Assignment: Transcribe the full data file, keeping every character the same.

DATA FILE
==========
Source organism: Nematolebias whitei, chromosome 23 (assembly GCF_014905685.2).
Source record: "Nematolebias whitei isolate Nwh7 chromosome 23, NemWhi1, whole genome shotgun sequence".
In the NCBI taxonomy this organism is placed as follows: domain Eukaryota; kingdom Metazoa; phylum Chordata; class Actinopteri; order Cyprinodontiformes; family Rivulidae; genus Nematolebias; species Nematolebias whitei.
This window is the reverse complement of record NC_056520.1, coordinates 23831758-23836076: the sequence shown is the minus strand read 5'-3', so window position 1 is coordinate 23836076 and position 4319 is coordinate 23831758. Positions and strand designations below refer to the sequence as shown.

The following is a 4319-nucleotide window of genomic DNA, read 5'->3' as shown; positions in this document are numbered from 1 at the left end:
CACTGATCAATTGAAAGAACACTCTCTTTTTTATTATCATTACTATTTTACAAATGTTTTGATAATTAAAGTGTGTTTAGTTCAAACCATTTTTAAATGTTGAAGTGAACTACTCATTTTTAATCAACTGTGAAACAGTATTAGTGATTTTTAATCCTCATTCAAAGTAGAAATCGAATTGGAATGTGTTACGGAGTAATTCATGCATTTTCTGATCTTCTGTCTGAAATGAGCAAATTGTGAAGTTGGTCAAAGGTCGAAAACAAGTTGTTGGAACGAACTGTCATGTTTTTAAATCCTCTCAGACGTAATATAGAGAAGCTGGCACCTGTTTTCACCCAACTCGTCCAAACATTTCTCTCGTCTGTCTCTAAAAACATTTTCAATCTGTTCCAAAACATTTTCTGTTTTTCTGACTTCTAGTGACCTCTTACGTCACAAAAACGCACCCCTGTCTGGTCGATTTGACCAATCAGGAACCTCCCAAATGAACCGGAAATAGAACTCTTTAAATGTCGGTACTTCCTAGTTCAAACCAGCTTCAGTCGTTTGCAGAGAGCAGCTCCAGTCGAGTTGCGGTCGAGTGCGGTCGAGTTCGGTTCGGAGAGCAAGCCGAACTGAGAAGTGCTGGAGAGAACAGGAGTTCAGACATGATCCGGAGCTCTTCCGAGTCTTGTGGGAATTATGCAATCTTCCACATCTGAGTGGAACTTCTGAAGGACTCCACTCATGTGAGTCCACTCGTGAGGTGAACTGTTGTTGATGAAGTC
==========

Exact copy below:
Source organism: Nematolebias whitei, chromosome 23 (assembly GCF_014905685.2).
Source record: "Nematolebias whitei isolate Nwh7 chromosome 23, NemWhi1, whole genome shotgun sequence".
In the NCBI taxonomy this organism is placed as follows: domain Eukaryota; kingdom Metazoa; phylum Chordata; class Actinopteri; order Cyprinodontiformes; family Rivulidae; genus Nematolebias; species Nematolebias whitei.
This window is the reverse complement of record NC_056520.1, coordinates 23831758-23836076: the sequence shown is the minus strand read 5'-3', so window position 1 is coordinate 23836076 and position 4319 is coordinate 23831758. Positions and strand designations below refer to the sequence as shown.

The following is a 4319-nucleotide window of genomic DNA, read 5'->3' as shown; positions in this document are numbered from 1 at the left end:
CACTGATCAATTGAAAGAACACTCTCTTTTTTATTATCATTACTATTTTACAAATGTTTTGATAATTAAAGTGTGTTTAGTTCAAACCATTTTTAAATGTTGAAGTGAACTACTCATTTTTAATCAACTGTGAAACAGTATTAGTGATTTTTAATCCTCATTCAAAGTAGAAATCGAATTGGAATGTGTTACGGAGTAATTCATGCATTTTCTGATCTTCTGTCTGAAATGAGCAAATTGTGAAGTTGGTCAAAGGTCGAAAACAAGTTGTTGGAACGAACTGTCATGTTTTTAAATCCTCTCAGACGTAATATAGAGAAGCTGGCACCTGTTTTCACCCAACTCGTCCAAACATTTCTCTCGTCTGTCTCTAAAAACATTTTCAATCTGTTCCAAAACATTTTCTGTTTTTCTGACTTCTAGTGACCTCTTACGTCACAAAAACGCACCCCTGTCTGGTCGATTTGACCAATCAGGAACCTCCCAAATGAACCGGAAATAGAACTCTTTAAATGTCGGTACTTCCTAGTTCAAACCAGCTTCAGTCGTTTGCAGAGAGCAGCTCCAGTCGAGTTGCGGTCGAGTGCGGTCGAGTTCGGTTCGGAGAGCAAGCCGAACTGAGAAGTGCTGGAGAGAACAGGAGTTCAGACATGATCCGGAGCTCTTCCGAGTCTTGTGGGAATTATGCAATCTTCCACATCTGAGTGGAACTTCTGAAGGACTCCACTCATGTGAGTCCACTCGTGAGGTGAACTGTTGTTGATGAAGTC